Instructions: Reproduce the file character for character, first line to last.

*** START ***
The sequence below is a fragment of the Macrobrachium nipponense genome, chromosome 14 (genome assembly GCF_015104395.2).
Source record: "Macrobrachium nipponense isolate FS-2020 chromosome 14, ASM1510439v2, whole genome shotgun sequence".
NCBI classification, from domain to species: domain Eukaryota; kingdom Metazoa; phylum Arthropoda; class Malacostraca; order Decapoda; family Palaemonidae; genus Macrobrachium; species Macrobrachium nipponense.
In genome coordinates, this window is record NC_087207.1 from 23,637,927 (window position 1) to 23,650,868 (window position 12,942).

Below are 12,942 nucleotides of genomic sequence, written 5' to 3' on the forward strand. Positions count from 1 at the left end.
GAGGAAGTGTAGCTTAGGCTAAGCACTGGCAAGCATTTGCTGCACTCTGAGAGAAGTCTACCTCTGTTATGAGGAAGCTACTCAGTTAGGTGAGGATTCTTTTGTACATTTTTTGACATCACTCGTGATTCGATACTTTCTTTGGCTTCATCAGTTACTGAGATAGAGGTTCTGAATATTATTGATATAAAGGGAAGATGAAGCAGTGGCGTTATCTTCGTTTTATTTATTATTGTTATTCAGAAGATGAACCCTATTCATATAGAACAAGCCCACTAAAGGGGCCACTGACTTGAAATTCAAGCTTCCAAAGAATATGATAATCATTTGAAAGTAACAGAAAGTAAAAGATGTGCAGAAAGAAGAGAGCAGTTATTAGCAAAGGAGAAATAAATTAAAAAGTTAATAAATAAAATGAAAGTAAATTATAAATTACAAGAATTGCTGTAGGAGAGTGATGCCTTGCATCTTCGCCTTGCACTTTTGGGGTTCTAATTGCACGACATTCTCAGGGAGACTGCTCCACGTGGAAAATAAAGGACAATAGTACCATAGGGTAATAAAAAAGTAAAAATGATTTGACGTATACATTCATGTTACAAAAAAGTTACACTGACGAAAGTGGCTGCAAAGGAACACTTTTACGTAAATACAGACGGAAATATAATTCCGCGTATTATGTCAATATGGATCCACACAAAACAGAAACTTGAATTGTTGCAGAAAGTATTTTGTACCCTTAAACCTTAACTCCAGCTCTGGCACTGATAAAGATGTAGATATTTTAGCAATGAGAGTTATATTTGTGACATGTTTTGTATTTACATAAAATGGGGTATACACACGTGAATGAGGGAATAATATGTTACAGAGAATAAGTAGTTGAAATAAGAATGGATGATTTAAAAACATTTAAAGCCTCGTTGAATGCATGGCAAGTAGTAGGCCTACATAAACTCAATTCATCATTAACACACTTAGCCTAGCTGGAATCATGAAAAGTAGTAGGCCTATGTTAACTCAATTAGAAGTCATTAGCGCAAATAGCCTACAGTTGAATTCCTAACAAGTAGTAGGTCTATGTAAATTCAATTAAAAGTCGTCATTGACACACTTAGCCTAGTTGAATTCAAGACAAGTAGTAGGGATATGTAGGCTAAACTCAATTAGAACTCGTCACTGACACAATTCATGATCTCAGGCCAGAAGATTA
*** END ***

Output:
The sequence below is a fragment of the Macrobrachium nipponense genome, chromosome 14 (genome assembly GCF_015104395.2).
Source record: "Macrobrachium nipponense isolate FS-2020 chromosome 14, ASM1510439v2, whole genome shotgun sequence".
NCBI classification, from domain to species: domain Eukaryota; kingdom Metazoa; phylum Arthropoda; class Malacostraca; order Decapoda; family Palaemonidae; genus Macrobrachium; species Macrobrachium nipponense.
In genome coordinates, this window is record NC_087207.1 from 23,637,927 (window position 1) to 23,650,868 (window position 12,942).

Below are 12,942 nucleotides of genomic sequence, written 5' to 3' on the forward strand. Positions count from 1 at the left end.
GAGGAAGTGTAGCTTAGGCTAAGCACTGGCAAGCATTTGCTGCACTCTGAGAGAAGTCTACCTCTGTTATGAGGAAGCTACTCAGTTAGGTGAGGATTCTTTTGTACATTTTTTGACATCACTCGTGATTCGATACTTTCTTTGGCTTCATCAGTTACTGAGATAGAGGTTCTGAATATTATTGATATAAAGGGAAGATGAAGCAGTGGCGTTATCTTCGTTTTATTTATTATTGTTATTCAGAAGATGAACCCTATTCATATAGAACAAGCCCACTAAAGGGGCCACTGACTTGAAATTCAAGCTTCCAAAGAATATGATAATCATTTGAAAGTAACAGAAAGTAAAAGATGTGCAGAAAGAAGAGAGCAGTTATTAGCAAAGGAGAAATAAATTAAAAAGTTAATAAATAAAATGAAAGTAAATTATAAATTACAAGAATTGCTGTAGGAGAGTGATGCCTTGCATCTTCGCCTTGCACTTTTGGGGTTCTAATTGCACGACATTCTCAGGGAGACTGCTCCACGTGGAAAATAAAGGACAATAGTACCATAGGGTAATAAAAAAGTAAAAATGATTTGACGTATACATTCATGTTACAAAAAAGTTACACTGACGAAAGTGGCTGCAAAGGAACACTTTTACGTAAATACAGACGGAAATATAATTCCGCGTATTATGTCAATATGGATCCACACAAAACAGAAACTTGAATTGTTGCAGAAAGTATTTTGTACCCTTAAACCTTAACTCCAGCTCTGGCACTGATAAAGATGTAGATATTTTAGCAATGAGAGTTATATTTGTGACATGTTTTGTATTTACATAAAATGGGGTATACACACGTGAATGAGGGAATAATATGTTACAGAGAATAAGTAGTTGAAATAAGAATGGATGATTTAAAAACATTTAAAGCCTCGTTGAATGCATGGCAAGTAGTAGGCCTACATAAACTCAATTCATCATTAACACACTTAGCCTAGCTGGAATCATGAAAAGTAGTAGGCCTATGTTAACTCAATTAGAAGTCATTAGCGCAAATAGCCTACAGTTGAATTCCTAACAAGTAGTAGGTCTATGTAAATTCAATTAAAAGTCGTCATTGACACACTTAGCCTAGTTGAATTCAAGACAAGTAGTAGGGATATGTAGGCTAAACTCAATTAGAACTCGTCACTGACACAATTCATGATCTCAGGCCAGAAGATTA